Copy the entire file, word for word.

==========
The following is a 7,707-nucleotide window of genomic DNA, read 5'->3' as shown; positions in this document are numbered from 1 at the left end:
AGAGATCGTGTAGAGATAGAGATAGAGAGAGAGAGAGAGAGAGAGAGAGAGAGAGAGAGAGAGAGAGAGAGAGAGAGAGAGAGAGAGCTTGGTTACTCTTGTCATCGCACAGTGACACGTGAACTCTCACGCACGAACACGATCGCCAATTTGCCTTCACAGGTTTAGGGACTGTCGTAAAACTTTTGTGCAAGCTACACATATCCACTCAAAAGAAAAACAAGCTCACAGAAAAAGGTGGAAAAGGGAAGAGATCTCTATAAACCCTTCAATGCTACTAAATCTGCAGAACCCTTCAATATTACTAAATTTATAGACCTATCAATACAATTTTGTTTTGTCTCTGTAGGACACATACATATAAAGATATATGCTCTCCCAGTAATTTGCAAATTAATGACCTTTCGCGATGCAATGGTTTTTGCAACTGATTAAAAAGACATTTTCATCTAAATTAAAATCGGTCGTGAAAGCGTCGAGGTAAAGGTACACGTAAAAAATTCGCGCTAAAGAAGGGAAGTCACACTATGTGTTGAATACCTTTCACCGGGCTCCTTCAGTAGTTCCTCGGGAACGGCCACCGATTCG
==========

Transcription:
The following is a 7,707-nucleotide window of genomic DNA, read 5'->3' as shown; positions in this document are numbered from 1 at the left end:
AGAGATCGTGTAGAGATAGAGATAGAGAGAGAGAGAGAGAGAGAGAGAGAGAGAGAGAGAGAGAGAGAGAGAGAGAGAGAGAGAGAGCTTGGTTACTCTTGTCATCGCACAGTGACACGTGAACTCTCACGCACGAACACGATCGCCAATTTGCCTTCACAGGTTTAGGGACTGTCGTAAAACTTTTGTGCAAGCTACACATATCCACTCAAAAGAAAAACAAGCTCACAGAAAAAGGTGGAAAAGGGAAGAGATCTCTATAAACCCTTCAATGCTACTAAATCTGCAGAACCCTTCAATATTACTAAATTTATAGACCTATCAATACAATTTTGTTTTGTCTCTGTAGGACACATACATATAAAGATATATGCTCTCCCAGTAATTTGCAAATTAATGACCTTTCGCGATGCAATGGTTTTTGCAACTGATTAAAAAGACATTTTCATCTAAATTAAAATCGGTCGTGAAAGCGTCGAGGTAAAGGTACACGTAAAAAATTCGCGCTAAAGAAGGGAAGTCACACTATGTGTTGAATACCTTTCACCGGGCTCCTTCAGTAGTTCCTCGGGAACGGCCACCGATTCG